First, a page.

The course at the Washington Nationals’ bullpen cart driver tryout was supposedly shaped like a curly W, but you can be the judge of that. Racing president Teddy Roosevelt stood in the middle of the course, and if you made a wrong turn or drove out of bounds, he’d chase you with an orange traffic cone. If you nearly collided with a garbage can or sped through the finish line almost running over a staffer, he’d double over at the waist, hanging his head in disappointment. Somehow, his flimsy-but-gravity-defying glasses stuck to his felt face.
Darren M. Haynes, the WUSA9 sports anchor, set Tuesday’s course record at 47 seconds, but he won’t be getting the job. He floored the golf cart the Nationals used in place of the official bullpen vehicle on straightaways and took U-turns at high speed. (This golf cart topped out at 8 mph, but it’s top-heavy and it feels faster. The real cart reaches 20 mph.)
Ted, a retired Library of Congress administrator from Davidsonville, Md., is probably better qualified, seeing as how he didn’t nearly skid the cart on two wheels during his run. So is James, a 56-year-old who lives less than a block from the first base dugout at Nationals Park. Or Ann, a mom from Sterling, Va., who insisted she is perfect for this role.
“I saw the job online and said, 'That’s got my name written all over it,’ ” she said.
The Nationals posted a job opening for a bullpen cart driver earlier this month. Within three days, the team received 432 applications, according to Tom Davis, the club’s entertainment director. People offered to relocate from across the country for the honor of driving pitchers from the bullpen to the area beside the home dugout.
Tuesday, the team culled the field to 21 applicants and held tryouts in the center field concourse of Nationals Park. A coterie of Washington fans, many of whom dressed up for the occasion in ties and blazers, festooned with Nationals caps and scarves, put their best foot forward. (Or down, as the case may be.)
Applicants needed a valid driver’s license, at least 10 years of driving experience and to promise to attend all 81 Washington home games. Participants were timed, but that was more to establish a reasonable speed than anything else. Most important was the personality question: Can you remain chill when Sean Doolittle sits down in the shotgun seat, ready to close out a tight game?
“We all want to have fun,” Davis said, “but it’s a serious situation. You’re driving Major League Baseball players.”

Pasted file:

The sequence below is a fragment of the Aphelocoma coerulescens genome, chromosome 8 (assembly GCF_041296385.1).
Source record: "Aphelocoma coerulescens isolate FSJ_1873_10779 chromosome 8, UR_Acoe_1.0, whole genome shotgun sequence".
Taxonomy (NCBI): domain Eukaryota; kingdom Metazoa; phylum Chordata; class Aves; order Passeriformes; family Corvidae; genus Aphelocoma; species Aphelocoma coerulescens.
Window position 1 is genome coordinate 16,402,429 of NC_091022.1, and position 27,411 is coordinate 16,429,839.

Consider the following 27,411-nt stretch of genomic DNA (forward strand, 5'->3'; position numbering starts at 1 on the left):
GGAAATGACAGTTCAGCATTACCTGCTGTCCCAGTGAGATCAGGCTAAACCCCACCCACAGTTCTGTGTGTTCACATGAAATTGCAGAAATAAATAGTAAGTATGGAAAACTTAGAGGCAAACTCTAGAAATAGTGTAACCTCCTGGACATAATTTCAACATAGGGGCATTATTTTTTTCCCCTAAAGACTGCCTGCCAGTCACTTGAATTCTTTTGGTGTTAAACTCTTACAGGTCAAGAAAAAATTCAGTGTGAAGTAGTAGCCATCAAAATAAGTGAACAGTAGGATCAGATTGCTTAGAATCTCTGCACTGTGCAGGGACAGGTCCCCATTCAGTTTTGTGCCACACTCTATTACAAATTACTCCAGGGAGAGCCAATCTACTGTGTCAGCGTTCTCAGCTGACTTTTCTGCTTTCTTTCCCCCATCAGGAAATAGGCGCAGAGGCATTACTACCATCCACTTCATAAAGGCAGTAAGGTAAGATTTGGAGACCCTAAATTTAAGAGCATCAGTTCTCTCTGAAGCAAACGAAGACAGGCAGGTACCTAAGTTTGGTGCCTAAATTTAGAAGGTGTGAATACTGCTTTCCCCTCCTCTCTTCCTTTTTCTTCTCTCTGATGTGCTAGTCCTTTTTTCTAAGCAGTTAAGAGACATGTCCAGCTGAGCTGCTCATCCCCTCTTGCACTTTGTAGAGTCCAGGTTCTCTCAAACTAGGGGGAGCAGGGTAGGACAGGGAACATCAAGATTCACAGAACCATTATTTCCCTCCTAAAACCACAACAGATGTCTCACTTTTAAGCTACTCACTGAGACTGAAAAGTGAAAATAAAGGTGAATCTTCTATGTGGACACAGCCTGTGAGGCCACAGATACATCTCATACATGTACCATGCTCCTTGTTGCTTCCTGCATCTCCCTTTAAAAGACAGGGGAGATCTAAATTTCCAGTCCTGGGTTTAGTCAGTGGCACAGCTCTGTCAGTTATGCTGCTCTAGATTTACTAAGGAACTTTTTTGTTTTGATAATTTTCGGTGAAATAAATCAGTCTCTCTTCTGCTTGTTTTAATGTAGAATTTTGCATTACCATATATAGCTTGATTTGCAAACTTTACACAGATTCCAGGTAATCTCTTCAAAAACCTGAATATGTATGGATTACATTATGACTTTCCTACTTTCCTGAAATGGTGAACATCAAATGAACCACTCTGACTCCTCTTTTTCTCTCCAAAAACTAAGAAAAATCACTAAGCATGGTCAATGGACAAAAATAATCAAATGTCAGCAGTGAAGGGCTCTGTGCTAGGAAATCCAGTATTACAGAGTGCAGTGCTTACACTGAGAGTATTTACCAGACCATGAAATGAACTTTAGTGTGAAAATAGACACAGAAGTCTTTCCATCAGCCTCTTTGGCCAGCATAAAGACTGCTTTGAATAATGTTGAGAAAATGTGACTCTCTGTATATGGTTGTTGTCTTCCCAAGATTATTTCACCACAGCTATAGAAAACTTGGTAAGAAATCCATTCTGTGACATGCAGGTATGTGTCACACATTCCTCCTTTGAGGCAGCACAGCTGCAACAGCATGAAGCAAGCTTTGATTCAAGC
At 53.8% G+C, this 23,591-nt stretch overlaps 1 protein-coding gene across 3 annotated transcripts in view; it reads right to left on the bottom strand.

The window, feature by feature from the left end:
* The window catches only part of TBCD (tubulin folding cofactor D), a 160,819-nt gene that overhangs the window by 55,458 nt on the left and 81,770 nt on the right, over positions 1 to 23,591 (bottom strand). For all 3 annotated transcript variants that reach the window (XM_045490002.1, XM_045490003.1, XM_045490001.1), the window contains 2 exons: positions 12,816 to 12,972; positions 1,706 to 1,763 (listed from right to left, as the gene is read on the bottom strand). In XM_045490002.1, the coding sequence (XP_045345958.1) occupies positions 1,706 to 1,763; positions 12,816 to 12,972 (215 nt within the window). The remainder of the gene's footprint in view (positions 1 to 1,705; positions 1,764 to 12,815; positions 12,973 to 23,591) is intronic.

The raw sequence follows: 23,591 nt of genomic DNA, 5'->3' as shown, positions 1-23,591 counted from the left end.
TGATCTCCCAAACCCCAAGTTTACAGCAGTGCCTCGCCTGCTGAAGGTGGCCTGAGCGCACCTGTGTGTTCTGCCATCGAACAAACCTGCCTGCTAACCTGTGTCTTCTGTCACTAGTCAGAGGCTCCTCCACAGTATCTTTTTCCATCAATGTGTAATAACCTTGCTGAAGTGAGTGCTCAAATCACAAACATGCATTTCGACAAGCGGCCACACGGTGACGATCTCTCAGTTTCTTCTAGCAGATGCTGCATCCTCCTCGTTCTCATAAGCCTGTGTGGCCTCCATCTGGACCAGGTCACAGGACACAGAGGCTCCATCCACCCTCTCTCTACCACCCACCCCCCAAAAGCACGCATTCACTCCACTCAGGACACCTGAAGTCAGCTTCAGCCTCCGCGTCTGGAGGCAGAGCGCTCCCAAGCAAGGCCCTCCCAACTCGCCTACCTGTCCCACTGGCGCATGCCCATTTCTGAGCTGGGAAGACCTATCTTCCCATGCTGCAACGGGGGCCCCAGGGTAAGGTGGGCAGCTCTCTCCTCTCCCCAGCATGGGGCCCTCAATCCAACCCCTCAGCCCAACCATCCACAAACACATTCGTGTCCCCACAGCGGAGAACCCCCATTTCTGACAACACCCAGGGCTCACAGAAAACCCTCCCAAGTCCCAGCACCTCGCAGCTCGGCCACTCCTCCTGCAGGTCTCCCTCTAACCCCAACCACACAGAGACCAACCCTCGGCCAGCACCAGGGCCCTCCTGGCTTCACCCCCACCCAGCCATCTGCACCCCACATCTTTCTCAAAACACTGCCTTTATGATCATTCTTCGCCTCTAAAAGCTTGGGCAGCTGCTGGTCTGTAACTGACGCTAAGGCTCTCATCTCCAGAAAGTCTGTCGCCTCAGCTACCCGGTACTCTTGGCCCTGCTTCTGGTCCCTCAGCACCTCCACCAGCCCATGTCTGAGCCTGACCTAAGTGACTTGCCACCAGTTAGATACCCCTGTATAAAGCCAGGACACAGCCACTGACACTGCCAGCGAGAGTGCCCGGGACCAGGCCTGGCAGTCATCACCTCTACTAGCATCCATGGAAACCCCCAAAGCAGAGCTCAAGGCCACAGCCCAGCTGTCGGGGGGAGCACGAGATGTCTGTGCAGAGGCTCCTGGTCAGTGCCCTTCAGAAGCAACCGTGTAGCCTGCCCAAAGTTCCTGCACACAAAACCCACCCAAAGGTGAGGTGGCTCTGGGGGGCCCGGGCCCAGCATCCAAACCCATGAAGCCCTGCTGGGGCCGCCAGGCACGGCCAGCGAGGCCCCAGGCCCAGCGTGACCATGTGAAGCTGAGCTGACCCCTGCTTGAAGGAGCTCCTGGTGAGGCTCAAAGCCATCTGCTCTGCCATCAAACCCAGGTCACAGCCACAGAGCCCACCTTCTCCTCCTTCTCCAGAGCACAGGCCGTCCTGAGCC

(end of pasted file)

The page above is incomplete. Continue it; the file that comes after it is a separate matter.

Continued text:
And that means knowing when to be jovial and when to shut up; with whom you can be chatty and to whom you’re strictly a chauffeur.
“It’s just down to my winning personality,” said James, after completing the course in 1:02. He also swore that he has never gotten a speeding ticket. “And who doesn’t want their driver to be named James?” he asked.
(The Nationals asked participants to disclose only their first names and hometowns. Team officials said they wanted whomever was chosen for the role to be a mostly anonymous figure, like the people inside the racing presidents costumes.)
Ted sent in a minute-long video with his application that included photos of him and his wife at Nationals events, such as the All-Star Game, a stadium tour and spring training.
“Anything to prove I’m a fan,” he said. He has already purchased a Kurt Suzuki batting practice jersey. He boasted that he once rode his motorcycle cross-country, so he is more than capable of handling anything the bullpen cart might encounter on its trip around the warning track.
Ann asserted her years of ferrying her now-grown children to and from sporting events and friends’ houses across Northern Virginia uniquely qualified her for the role. She was the second applicant to try the course and spent much of the morning advising drivers who came after.
“That one turn over there is a killer,” she said, pointing to the top left curl of the curly W. “Once I got through that last turn, I put the pedal to the metal.”
The team is set to announce its new hire by the end of the week. Washington’s pitchers will not have any input on the selection, to the chagrin of Doolittle, who said earlier this month a couple of test drives with pitchers on board might be warranted.
“If they’re going to be driving me and my friends around, I would like to at least have some input,” he said. “At least when you call for a Lyft or an Uber you get the rating and stuff like that.”
For this group, Davis and President Roosevelt have thorough notes. Now they have to decide who gets five stars.
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